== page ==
What’s the difference between male and female?

On the face of it this seems like a really easy question to answer but when you look at it more closely the differences aren’t as easy to identify as you might think. One of the first things to consider when trying to define the difference between male and female is that it has to work for all species, not just humans. So let’s have a think about the typical traits that might help us to identify the different sexes.

Different genitals

This is probably the first thing that comes to mind when you think about the difference between male and female; males have a penis and females have a vagina. But that isn’t always the case. Female spotted hyenas have a pseudo-penis (‘pseudo’ means something that isn’t genuine, and is pronounced SOO-doh) that is generally about 18 centimetres long. She doesn’t use it as a penis though – in fact she gives birth through it.

The female neotrogla, however, does have a real penis. This insect is found in Brazil and is about the same size as a flea. The female uses her penis to extract the male’s sperm from his body and insert it into her own so she can fertilise her eggs. So genitals aren’t always a reliable indicator of whether a creature is male or female.

Pregnancy

But pregnancy is, right? Everyone knows that females always lay the eggs or give birth to their young – unless you’re a seahorse, pipefish, seadragon or another member of the Syngnathidae family. For these creatures it’s the male who carries the eggs until they hatch. Depending on their species they may carry the eggs in a brood pouch or attached somewhere else on the male’s body.

If you see a pregnant seahorse, it's male. (Image: Alex Griffioen).
If you see a pregnant seahorse, it’s male. (Image: Alex Griffioen).

Size

So if genitals and pregnancy aren’t reliable indicators of whether a creature is male or female, how about size? Males are bigger and stronger than females, right? Well actually no (you knew I was going to say that didn’t you…). There are many species where the female is larger, including blue whales, spotted hyenas, most insects, great white sharks, some birds of prey and many reptilian species.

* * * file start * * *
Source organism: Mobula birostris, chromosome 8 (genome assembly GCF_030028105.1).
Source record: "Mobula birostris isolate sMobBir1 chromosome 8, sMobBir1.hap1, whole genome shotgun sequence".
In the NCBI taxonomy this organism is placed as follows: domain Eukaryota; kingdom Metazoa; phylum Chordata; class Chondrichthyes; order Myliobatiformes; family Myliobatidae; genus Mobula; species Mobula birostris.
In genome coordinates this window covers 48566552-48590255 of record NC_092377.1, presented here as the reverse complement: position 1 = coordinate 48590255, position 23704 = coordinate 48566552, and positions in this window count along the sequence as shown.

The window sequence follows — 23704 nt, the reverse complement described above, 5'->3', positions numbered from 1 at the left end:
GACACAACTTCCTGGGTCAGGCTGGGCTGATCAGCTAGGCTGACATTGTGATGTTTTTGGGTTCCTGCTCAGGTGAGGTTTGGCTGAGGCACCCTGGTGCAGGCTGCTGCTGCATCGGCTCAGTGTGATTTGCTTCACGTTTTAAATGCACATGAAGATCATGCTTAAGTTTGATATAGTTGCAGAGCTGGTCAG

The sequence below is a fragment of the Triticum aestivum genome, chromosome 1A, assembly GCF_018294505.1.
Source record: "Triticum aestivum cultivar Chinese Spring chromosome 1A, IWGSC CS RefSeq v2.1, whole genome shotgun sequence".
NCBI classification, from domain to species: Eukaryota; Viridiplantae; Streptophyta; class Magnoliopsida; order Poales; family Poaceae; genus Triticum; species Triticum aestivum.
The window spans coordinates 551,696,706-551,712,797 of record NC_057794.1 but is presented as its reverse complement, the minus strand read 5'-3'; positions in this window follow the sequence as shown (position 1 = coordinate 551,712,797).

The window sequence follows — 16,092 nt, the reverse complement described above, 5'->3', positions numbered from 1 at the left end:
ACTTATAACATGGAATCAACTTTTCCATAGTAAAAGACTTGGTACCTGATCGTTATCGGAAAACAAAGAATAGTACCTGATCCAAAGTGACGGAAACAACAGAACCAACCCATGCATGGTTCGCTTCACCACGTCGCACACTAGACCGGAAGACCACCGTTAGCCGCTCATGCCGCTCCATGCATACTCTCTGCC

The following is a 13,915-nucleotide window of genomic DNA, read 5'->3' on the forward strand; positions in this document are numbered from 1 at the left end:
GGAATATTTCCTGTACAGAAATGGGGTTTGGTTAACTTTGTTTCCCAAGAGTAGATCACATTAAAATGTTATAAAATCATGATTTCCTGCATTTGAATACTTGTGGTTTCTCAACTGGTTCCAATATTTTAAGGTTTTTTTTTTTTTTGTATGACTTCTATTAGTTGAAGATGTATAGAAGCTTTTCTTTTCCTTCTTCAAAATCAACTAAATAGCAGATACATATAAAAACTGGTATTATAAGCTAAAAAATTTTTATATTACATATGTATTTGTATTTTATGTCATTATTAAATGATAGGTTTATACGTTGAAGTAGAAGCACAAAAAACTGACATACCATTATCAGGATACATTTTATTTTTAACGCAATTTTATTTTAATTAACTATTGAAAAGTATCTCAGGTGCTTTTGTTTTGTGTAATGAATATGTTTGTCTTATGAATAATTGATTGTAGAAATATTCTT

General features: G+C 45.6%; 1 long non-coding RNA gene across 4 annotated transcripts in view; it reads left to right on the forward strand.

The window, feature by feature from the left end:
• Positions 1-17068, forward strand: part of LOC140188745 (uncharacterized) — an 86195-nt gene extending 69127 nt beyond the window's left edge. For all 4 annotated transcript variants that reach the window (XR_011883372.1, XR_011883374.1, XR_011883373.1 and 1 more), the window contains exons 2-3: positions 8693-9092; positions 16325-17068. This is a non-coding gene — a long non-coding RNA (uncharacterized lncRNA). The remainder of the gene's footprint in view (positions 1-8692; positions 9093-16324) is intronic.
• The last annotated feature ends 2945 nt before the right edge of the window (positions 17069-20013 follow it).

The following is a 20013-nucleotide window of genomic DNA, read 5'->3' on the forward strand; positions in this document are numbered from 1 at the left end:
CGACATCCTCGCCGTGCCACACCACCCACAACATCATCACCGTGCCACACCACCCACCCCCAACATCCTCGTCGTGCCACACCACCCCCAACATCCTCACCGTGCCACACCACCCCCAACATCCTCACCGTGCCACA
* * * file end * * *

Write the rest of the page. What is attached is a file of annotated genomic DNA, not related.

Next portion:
Childcare

In species where the young need to be looked after, this nurturing is always done by the female, isn’t it? Well, you should know how this works by now and I’m afraid that’s not always the case either. There are plenty of examples of fathers caring for their young, from birds like the rhea, the sandpiper and the penguin (the father incubates the eggs and cares for the chicks) to bat-eared foxes (the male spends more time caring for the young than the female) and several species of fish known collectively as mouthbrooders (the father carries the eggs and sometimes the newly hatched young in his mouth to protect them).

Male penguins look after their eggs and chicks while the females search for food. (Image: Chris Pearson).
Male penguins look after their eggs and chicks while the females search for food. (Image: Chris Pearson).

Chromosomes

Chromosomes (pronounced KRO-moh-so-ms) are the part of a cell that contains your genetic information. Ok, I can hear you saying, but chromosomes are always XX in a female and XY in a male. And you’re right, if we’re talking about humans. But there are a number of species (particularly turtles and alligators) where the sex of the offspring is determined by the temperature that the eggs are incubated at.

Eggs or sperm

In fact, the only reliable way that scientists have of determining whether a creature is male or female is by looking at their reproductive cells, known as gametes (pronounced GAM-eets). The female always has larger gametes (usually called eggs) than the male (usually called sperm).

Sex, gender and hermaphrodites

It’s important to note that sex isn’t the same thing as gender, although many people don’t know this and use the two interchangeably. ‘Sex’ refers to the the biological differences between males and females, as we’ve been discussing in this article. ‘Gender’ is what we call the behavioural and cultural traits that are typically associated with one human sex (the idea that men dress and act one way and women another). The gender that a person feels themselves to be doesn’t always match their biology.

In some animal species individuals can change their sex. For example snails can change from male to female, while the dominant clownfish in a group of males will become female (which gives a whole new perspective on Marlin in Finding Nemo!). Some species have neither males nor females but instead are hermaphrodites (pronounced her-MAF-ro-dites), which means that they have both male and female sex characteristics and can mate with any other member of their species.

 

Featured image: David Fulmer

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